New Orleans police received a tip about the chair’s whereabouts the same night and recovered it in the city near the corner of Feliciana and North Galvez Streets.
Stanley Warnick, 32, and Kathryn Diionno, 24, face possession of stolen property charges, police said in a statement. The police are also seeking Stanley Pate, 34, in connection with the case.
The chair is valued at $500,000 by the United Daughters of the Confederacy chapter that owns it. Linda Edwards, president general of the UDC, confirmed it had the chair in a phone call with The Washington Post.
“We have possession of the chair. It’s unharmed, and we would like to thank the New Orleans Police Department for its excellent work in resolving the matter,” she said, adding that she had seen recent photos of the chair to confirm it was in good condition.
White Lies Matter, the anonymous anti-racist group that took it, admitted that photos they had previously released showing the chair with a hole broken through the seat and “turned into a toilet” were faked.
Rather, they built a replica chair “in Hollywood” out of wood and foam and used it for the commodious photos.
“Obviously, we had always intended to return the chair. We had started on fabricating the replica long before we acquired the original,” the group said in a lengthy media statement.
The stone chair dedicated to the memory of the president of the Confederacy disappeared from the Live Oak Cemetery, where it has stood for more than 120 years, on March 19. Weeks later, the group sent a stylized ransom note to the UDC and the media, claiming it would return the chair if the UDC flew a banner quoting Black radical Assata Shakur outside its Richmond headquarters.
They originally gave the UDC a deadline of Friday — the date Confederate Gen. Robert E. Lee surrendered to Union Gen. Ulysses S. Grant in 1865 — but when it was clear the UDC wasn’t going to wave the banner, a spokesman for the group told The Post it decided to move up its threat to turn the chair into “a toilet.”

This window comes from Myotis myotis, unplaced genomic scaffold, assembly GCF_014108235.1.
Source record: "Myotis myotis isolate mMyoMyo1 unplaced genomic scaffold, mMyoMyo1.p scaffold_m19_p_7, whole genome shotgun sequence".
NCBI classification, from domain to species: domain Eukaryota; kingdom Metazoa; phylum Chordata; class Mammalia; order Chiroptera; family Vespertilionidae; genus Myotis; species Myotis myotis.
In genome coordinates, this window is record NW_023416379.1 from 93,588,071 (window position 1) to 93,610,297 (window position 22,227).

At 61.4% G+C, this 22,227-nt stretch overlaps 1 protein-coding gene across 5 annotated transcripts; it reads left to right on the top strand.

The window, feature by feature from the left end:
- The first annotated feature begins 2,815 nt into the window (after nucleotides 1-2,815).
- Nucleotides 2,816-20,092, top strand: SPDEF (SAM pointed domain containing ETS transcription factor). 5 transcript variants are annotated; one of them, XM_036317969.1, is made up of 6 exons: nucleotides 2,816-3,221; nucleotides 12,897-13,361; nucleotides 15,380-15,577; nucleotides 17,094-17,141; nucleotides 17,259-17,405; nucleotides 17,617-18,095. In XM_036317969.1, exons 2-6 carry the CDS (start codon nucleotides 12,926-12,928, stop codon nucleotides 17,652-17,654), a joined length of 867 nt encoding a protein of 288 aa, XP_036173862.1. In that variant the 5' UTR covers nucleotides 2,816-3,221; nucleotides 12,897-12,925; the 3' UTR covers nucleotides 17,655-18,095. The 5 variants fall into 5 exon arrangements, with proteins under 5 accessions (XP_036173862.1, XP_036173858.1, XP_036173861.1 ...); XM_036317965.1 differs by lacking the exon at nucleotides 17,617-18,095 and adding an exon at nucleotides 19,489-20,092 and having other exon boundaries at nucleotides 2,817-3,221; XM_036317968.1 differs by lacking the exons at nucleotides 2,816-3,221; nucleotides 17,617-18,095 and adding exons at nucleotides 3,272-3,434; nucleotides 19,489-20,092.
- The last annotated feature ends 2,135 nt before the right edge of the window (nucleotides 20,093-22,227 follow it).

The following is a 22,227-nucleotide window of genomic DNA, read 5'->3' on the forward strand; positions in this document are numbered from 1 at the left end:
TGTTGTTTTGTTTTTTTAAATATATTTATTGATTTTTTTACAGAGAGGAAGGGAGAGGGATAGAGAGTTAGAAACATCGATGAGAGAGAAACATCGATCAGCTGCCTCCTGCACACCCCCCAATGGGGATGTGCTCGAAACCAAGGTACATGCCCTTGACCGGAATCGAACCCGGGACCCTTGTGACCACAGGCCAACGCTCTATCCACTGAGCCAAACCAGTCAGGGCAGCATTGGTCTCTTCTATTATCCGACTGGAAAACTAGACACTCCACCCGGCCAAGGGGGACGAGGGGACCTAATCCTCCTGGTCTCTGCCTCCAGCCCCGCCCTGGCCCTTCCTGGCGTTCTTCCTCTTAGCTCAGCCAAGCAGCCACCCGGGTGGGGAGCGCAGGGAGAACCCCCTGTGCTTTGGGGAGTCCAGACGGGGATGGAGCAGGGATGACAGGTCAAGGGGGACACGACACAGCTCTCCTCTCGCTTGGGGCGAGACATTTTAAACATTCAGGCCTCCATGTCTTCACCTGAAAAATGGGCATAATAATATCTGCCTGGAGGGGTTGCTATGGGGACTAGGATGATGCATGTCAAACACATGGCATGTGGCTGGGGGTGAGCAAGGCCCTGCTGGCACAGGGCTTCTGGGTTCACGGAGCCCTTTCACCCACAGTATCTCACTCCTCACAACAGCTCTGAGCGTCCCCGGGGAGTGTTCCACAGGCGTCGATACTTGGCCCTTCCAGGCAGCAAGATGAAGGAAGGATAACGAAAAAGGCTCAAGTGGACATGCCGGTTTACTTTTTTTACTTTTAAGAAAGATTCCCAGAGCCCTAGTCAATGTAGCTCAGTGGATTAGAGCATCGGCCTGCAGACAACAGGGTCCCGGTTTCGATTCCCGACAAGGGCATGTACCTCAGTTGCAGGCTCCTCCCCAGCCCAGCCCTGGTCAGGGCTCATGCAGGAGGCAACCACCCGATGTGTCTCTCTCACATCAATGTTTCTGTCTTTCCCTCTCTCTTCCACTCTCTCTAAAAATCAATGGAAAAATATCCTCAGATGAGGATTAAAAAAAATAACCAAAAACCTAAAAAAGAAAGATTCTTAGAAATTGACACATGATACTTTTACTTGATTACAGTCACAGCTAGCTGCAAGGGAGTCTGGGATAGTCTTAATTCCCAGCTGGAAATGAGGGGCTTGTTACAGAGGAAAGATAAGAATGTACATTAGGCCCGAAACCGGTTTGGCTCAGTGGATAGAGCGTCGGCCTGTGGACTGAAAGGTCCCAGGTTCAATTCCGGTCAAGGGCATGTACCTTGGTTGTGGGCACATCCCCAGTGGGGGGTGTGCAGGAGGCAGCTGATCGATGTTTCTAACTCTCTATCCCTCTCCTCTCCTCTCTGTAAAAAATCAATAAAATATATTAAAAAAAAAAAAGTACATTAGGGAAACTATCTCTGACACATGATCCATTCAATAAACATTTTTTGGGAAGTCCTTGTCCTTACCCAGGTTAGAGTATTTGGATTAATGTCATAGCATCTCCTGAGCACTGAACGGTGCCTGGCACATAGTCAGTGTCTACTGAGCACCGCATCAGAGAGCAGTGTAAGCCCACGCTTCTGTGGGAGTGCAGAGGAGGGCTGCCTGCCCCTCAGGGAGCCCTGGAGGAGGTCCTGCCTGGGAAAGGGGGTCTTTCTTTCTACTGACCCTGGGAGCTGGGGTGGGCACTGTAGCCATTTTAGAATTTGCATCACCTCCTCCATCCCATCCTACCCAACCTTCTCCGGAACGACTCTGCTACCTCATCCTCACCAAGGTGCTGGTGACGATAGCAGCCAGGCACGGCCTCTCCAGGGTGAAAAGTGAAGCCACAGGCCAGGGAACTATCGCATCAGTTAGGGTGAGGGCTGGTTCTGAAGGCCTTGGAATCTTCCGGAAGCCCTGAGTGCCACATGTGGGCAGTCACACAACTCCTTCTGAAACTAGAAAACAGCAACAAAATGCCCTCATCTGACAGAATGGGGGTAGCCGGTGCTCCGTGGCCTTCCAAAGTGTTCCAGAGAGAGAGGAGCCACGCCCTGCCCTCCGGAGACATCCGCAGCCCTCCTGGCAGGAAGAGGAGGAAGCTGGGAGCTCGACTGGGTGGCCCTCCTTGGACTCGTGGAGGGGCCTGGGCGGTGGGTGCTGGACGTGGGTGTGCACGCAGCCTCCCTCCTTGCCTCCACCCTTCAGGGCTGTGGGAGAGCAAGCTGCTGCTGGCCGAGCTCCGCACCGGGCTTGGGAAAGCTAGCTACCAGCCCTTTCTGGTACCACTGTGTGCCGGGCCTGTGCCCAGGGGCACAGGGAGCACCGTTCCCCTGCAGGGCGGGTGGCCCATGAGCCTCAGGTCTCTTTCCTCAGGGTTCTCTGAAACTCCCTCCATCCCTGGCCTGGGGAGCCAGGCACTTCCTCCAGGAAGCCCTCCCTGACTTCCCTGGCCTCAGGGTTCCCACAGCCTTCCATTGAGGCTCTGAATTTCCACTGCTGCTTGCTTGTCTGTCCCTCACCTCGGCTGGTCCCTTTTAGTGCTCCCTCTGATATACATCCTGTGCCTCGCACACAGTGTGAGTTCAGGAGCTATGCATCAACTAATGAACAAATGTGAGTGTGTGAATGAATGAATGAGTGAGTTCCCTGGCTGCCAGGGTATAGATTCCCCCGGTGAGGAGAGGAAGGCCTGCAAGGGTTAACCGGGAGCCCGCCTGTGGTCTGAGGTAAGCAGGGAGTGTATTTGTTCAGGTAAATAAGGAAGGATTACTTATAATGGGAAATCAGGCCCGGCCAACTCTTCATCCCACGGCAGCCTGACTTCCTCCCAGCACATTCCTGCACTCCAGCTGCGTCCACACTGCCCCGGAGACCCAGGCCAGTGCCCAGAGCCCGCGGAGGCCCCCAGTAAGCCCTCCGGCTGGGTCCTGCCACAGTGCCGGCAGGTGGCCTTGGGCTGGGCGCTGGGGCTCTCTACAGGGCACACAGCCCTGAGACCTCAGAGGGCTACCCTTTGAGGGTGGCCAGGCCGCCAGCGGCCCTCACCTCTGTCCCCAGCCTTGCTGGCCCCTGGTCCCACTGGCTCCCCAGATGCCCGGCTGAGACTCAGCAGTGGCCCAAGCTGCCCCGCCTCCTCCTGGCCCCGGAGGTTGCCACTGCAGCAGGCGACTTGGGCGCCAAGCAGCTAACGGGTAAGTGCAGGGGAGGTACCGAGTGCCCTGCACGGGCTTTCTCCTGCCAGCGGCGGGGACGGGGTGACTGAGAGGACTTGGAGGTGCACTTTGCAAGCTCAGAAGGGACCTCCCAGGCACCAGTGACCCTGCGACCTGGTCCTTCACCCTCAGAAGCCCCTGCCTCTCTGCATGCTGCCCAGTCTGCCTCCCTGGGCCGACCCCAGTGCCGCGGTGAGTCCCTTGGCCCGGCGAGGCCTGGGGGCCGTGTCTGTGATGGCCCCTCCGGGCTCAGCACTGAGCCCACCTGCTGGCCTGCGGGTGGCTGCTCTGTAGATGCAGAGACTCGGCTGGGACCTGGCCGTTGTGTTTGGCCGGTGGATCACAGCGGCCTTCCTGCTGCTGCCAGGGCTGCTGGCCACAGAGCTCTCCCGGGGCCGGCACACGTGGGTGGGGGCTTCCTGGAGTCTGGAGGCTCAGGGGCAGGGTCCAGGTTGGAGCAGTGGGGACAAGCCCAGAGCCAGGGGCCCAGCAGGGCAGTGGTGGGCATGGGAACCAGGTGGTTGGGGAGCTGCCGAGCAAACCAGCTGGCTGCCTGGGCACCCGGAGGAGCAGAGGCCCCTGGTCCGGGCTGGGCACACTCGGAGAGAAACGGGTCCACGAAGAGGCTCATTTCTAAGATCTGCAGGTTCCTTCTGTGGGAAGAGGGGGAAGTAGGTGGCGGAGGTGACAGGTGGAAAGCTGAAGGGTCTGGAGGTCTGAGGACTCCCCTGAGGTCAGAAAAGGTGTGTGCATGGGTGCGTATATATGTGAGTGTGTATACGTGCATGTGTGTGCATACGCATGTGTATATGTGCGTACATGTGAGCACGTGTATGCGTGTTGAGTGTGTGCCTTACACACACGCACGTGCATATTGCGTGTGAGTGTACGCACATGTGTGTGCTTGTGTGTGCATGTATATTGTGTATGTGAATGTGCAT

The UDC turned over to authorities a suspicious package it had received at its headquarters, Edward said. They did not open the package.
Despite revealing it had faked the damage, the group claimed the whole affair proved its point: that UDC and organizations like it are more concerned with objects than people, and specifically connecting slavery to the current criminal justice system.
“We did our part — and do not mistake it, it was not the part for heroes, but the part for idiots,” the statement read. “The real heroes are in jail cells, in graves, in history books where they continue to fight for how honest we are willing to be about the narrative behind the flag.”
“I would say they need to study our history and our mission, because that’s not what we’re about,” Edwards said.
White Lies Matter also called into question UDC’s claim that the monument was worth $500,000, writing “that’s like your uncle telling you that his old art school paintings should be valuated as if they were lost Cézannes. How valuable did the UDC think the chair was, well, they didn’t even think to bolt it down. Bet they do now though.”
The chair is now at an undisclosed location, Edwards said, but she’s “sure it will go back to its rightful place” in the cemetery’s Confederate Circle. A bust of Confederate general and Ku Klux Klan leader Nathan Bedford Forrest was stolen from the same area in 2012. It was never recovered but was eventually replaced.
Dallas County District Attorney Michael Jackson previously told The Post that if the thieves were caught they would be prosecuted for felonies.
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